Wednesday, May 7, 2014

The good and the bad when renting accommodation

Very often people just confuse staying at a hotel vs staying at an apartment. I could read numerous complaints, on the totally normal practices at rental apartments. It is very normal to expect a clean rental.

However, for the rest of the details you have to read very carefully the description of all terms and of what is included. You also want to read reviews and consult travel forums when in doubt. If you doubt is big, save yourself problems and just look for another rental.

 Examples of complaints:

No food at all left such as salt, coffee, oil or other: This is perfectly normal for many rentals. I talked to the owners and they said people complained if food remained from previous vacationers.

Food leftovers: many people don't like having food left, and therefore complain, so the owners simply remove it. Although we had been to rentals where the owners kept salt, pepper, coffee, dried pasta... and for us it was fine too.

No shower carpet, no soap, shampoo. This is perfectly normal, and you are expected to bring your own. Since there is no laundry service, unless you rent linens, it is normal not having shower carpet. Renting linens costs a fortune in Europe, for this reason I bring my own linens. It is possible to purchase cheap and lightweight linens and towels in North America. Otherwise you can buy it locally, however, they could be expensive.

No dish soap, no kitchen sponge or tea towels. Normal again and you should bring yours. Places with dishwasher usually had some. You also should bring your own soap for washing clothing, although some rentals had it.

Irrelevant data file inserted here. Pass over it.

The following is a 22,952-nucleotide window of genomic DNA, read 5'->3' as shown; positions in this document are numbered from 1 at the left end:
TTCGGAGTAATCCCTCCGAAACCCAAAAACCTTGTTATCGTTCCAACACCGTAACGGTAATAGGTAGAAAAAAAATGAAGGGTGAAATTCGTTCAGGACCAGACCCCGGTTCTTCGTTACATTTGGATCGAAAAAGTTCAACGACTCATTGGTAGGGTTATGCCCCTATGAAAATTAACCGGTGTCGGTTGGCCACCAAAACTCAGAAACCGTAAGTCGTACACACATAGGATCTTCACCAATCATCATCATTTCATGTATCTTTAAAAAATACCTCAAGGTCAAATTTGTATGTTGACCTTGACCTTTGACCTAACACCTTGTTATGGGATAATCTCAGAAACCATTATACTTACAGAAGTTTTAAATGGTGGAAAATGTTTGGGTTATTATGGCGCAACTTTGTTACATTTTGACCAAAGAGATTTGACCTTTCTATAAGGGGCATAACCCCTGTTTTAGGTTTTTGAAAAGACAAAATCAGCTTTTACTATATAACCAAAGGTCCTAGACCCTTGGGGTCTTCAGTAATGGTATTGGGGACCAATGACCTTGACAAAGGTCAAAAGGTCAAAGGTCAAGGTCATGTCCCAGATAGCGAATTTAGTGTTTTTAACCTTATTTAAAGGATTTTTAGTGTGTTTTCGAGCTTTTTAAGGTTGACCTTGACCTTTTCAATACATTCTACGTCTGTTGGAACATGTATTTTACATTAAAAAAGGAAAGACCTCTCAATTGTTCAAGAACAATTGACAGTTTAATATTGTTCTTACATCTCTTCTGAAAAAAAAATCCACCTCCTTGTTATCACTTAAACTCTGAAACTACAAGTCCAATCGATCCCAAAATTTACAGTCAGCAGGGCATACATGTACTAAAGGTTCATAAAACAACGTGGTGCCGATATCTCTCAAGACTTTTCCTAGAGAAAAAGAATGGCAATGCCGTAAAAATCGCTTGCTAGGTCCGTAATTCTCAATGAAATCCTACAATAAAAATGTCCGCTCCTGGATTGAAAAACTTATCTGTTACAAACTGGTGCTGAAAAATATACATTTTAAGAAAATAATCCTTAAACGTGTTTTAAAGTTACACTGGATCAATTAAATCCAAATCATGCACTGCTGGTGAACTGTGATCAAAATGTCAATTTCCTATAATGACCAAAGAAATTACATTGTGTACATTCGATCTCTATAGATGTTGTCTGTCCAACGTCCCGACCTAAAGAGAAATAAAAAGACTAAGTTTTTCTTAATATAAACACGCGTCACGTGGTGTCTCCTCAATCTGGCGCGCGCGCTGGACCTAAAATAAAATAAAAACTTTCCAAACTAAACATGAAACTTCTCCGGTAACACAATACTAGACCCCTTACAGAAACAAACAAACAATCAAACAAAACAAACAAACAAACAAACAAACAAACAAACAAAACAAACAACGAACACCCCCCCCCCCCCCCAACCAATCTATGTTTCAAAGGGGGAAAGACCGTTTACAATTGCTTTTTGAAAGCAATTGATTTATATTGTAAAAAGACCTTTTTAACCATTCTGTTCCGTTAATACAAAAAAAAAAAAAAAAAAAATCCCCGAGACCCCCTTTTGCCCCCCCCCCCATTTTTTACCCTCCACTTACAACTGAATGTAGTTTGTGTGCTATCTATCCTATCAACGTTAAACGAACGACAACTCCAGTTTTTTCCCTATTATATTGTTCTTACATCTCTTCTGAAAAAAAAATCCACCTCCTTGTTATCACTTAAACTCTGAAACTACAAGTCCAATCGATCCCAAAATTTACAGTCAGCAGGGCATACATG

No paper towels, no toilet paper. Normal, and you should buy it. Some owners and agencies are nice enough to have just some for you arrival.

No washcloth: this is normal anywhere outside of North American hotels. So you should bring yours if you need one. In any case you should bring your toiletries.

Some rentals may have umbrella and beach chars but other don't. Those that have it are usually left items from previous vacationer.

 In general, many items are not at all an obligation to provide by the owner, but there are well organized and nice owners who have their apartments well equipped. One of our rentals missed a spatula, so I had to learn to remove fried eggs with two big spoons.

 Examples of great surprises:

 Our apartment in Cassis had a fantastic port, sea and rock view, but the original listing didn't show any pictures of this beautiful view, just mentioned a sea view. So, it was a big wow!

The owner of the apartment came to pick us up from the train.

Renting from homeowners directly in Italy and France we had a bottle of wine and home made jam left in one case and a bottle of good olive oil in the other as a welcome gift.

When we traveled to Rome with a toddler, the owner bought him juice and milk, and walked us all around the street and introduced us to several places, so we could order from them food for our 30 months old. He also provided such nice linens for the child. In general in Italy people were just so kind to the child and the parents. This was very touching.

In Sicily a man in our little building gave our son a little car.

French were also kind to our son. He received gifts even from people selling souvenirs.

At deluxe campsites we received a cleaning welcome package with toilet paper, soap and sponges.

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